There’s nothing stopping Ring, or any other smart home maker, from offering a zero-knowledge approach to customer data, where only the user has the encryption keys to access their data. Ring cutting itself (and everyone else) out of the loop would be the only meaningful thing it could do if it truly cares about its users’ security and privacy. The company would have to decide if the trade-off is worth it — true privacy for its users versus losing out on access to user data, which would effectively kill its ongoing cooperation with police departments.

Ring says that security and privacy has “always been our top priority.” But if it’s not willing to work on the basics, its words are little more than empty promises.

 


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London’s Met Police switches on live facial recognition, flying in face of human rights concerns

16:07 | 24 January

While EU lawmakers are mulling a temporary ban on the use of facial recognition to safeguard individuals’ rights, as part of risk-focused plan to regulate AI, London’s Met Police has today forged ahead with deploying the privacy hostile technology — flipping the switch on operational use of live facial recognition in the UK capital.

The deployment comes after a multi-year period of trials by the Met and police in South Wales.

The Met says its use of the controversial technology will be targeted to “specific locations… where intelligence suggests we are most likely to locate serious offenders”.

“Each deployment will have a bespoke ‘watch list’, made up of images of wanted individuals, predominantly those wanted for serious and violent offences,” it adds.

It also claims cameras will be “clearly signposted”, adding that officers will be “deployed to the operation will hand out leaflets about the activity”.

“At a deployment, cameras will be focused on a small, targeted area to scan passers-by,” it writes. “The technology, which is a standalone system, is not linked to any other imaging system, such as CCTV, body worn video or ANPR.”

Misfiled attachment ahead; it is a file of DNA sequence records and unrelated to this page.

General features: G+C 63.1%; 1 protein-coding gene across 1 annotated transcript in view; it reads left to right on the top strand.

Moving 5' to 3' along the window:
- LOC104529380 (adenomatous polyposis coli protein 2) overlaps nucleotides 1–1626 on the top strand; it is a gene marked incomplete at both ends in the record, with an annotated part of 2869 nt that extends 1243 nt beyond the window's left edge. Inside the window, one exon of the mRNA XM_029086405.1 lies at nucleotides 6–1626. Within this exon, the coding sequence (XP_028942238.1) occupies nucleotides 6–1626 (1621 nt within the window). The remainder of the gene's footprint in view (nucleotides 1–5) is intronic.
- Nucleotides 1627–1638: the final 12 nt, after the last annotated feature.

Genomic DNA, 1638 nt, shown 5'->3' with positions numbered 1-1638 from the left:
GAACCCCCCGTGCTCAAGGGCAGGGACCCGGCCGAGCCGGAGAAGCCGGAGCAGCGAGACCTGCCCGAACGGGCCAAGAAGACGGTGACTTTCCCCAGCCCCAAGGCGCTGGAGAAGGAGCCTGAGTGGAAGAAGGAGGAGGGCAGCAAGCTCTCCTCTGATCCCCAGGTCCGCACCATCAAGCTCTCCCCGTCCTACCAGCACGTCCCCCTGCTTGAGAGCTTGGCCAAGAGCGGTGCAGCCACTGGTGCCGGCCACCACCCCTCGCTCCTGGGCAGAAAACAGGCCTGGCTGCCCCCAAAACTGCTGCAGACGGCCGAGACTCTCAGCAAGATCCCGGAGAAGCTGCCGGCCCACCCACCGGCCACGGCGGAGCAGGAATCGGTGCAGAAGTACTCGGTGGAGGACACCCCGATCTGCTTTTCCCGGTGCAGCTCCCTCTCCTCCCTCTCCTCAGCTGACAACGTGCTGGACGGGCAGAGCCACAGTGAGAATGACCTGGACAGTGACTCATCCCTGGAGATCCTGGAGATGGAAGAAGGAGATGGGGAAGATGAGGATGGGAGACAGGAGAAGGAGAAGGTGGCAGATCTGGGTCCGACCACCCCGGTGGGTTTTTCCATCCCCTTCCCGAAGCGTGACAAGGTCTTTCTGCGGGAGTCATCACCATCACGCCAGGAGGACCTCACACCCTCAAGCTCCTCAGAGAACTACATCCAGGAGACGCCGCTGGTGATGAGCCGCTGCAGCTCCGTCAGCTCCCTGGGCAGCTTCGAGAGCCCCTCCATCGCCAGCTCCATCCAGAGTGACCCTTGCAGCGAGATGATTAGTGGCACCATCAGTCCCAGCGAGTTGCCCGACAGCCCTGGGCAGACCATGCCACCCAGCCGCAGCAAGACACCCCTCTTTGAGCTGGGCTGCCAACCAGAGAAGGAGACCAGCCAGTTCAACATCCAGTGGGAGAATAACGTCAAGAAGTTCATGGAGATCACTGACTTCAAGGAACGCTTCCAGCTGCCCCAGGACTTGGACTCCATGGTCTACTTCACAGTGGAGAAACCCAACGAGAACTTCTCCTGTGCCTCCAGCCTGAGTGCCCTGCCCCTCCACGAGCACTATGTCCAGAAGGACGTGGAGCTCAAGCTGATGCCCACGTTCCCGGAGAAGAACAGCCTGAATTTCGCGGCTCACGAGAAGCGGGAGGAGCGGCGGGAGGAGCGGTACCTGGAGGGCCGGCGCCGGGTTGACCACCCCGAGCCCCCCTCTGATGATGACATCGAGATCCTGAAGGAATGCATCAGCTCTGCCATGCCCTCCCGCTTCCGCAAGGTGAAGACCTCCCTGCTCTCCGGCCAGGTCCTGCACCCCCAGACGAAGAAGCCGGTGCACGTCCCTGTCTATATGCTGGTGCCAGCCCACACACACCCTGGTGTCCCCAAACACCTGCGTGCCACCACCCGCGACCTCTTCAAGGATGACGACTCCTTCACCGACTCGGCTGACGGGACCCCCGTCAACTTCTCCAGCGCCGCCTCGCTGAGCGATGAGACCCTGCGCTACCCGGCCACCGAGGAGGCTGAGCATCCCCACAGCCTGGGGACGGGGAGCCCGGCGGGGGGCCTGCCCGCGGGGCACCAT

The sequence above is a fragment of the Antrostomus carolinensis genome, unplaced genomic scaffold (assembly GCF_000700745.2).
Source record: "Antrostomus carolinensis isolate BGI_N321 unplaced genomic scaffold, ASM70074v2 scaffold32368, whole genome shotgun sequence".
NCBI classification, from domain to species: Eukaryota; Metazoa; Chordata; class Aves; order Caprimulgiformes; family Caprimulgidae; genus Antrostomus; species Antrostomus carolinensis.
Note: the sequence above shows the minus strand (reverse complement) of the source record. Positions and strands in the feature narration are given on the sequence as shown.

The biometric system is being provided to the Met by Japanese IT and electronics giant, NEC.

In a press statement, assistant commissioner Nick Ephgrave claimed the force is taking a balanced approach to using the controversial tech.

“We all want to live and work in a city which is safe: the public rightly expect us to use widely available technology to stop criminals. Equally I have to be sure that we have the right safeguards and transparency in place to ensure that we protect people’s privacy and human rights. I believe our careful and considered deployment of live facial recognition strikes that balance,” he said.

London has seen a rise in violent crime in recent years, with murder rates hitting a ten-year peak last year.

The surge in violent crime has been linked to cuts to policing services — although the new Conservative government has pledged to reverse cuts enacted by earlier Tory administrations.

The Met says its hope for the AI-powered tech is will help it tackle serious crime, including serious violence, gun and knife crime, child sexual exploitation and “help protect the vulnerable”.